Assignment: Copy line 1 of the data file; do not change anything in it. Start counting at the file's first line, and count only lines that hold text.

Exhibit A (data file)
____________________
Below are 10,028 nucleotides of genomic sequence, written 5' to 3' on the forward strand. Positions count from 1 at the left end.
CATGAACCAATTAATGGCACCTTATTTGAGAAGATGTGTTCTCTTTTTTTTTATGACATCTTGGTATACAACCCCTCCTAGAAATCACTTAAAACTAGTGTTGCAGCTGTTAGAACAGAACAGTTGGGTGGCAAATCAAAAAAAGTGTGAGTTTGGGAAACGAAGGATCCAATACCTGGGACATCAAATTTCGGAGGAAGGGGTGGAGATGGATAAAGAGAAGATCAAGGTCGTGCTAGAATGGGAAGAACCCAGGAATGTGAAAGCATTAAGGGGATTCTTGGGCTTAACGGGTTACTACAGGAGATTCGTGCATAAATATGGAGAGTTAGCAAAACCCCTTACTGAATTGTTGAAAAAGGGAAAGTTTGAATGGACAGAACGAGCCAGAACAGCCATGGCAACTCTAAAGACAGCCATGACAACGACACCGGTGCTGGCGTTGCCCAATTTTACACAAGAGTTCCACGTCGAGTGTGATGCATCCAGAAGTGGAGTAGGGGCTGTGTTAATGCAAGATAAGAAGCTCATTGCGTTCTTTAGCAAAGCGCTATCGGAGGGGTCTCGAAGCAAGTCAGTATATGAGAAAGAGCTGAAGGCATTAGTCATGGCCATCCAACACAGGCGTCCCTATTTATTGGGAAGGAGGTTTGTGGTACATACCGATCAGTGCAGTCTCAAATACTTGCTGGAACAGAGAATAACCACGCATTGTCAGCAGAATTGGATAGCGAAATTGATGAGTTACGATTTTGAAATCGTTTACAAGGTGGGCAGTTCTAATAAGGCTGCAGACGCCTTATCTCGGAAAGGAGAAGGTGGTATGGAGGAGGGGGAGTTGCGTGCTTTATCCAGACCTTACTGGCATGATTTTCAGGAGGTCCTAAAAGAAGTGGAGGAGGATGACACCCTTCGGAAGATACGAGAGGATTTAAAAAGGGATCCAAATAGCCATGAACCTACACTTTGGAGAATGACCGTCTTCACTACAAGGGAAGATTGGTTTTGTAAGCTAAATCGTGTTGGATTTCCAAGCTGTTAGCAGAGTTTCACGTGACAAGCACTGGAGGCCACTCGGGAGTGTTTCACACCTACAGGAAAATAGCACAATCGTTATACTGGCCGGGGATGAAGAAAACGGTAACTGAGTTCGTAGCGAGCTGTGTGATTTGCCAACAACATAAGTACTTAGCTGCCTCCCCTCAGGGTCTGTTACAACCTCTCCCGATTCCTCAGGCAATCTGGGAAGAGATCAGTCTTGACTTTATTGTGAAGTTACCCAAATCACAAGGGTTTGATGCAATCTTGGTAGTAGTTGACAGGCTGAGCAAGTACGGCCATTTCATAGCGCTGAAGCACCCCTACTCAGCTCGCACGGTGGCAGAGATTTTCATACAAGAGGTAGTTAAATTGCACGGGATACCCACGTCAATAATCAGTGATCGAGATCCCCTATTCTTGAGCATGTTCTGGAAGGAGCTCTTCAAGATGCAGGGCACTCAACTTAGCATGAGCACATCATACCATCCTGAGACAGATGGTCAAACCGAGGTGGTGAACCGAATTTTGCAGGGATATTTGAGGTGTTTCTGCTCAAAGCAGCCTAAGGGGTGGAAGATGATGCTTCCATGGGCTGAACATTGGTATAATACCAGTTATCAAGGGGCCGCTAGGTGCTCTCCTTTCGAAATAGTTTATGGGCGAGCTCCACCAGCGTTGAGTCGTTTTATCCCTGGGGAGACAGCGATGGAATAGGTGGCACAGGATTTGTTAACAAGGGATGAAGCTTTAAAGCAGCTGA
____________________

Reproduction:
Below are 10,028 nucleotides of genomic sequence, written 5' to 3' on the forward strand. Positions count from 1 at the left end.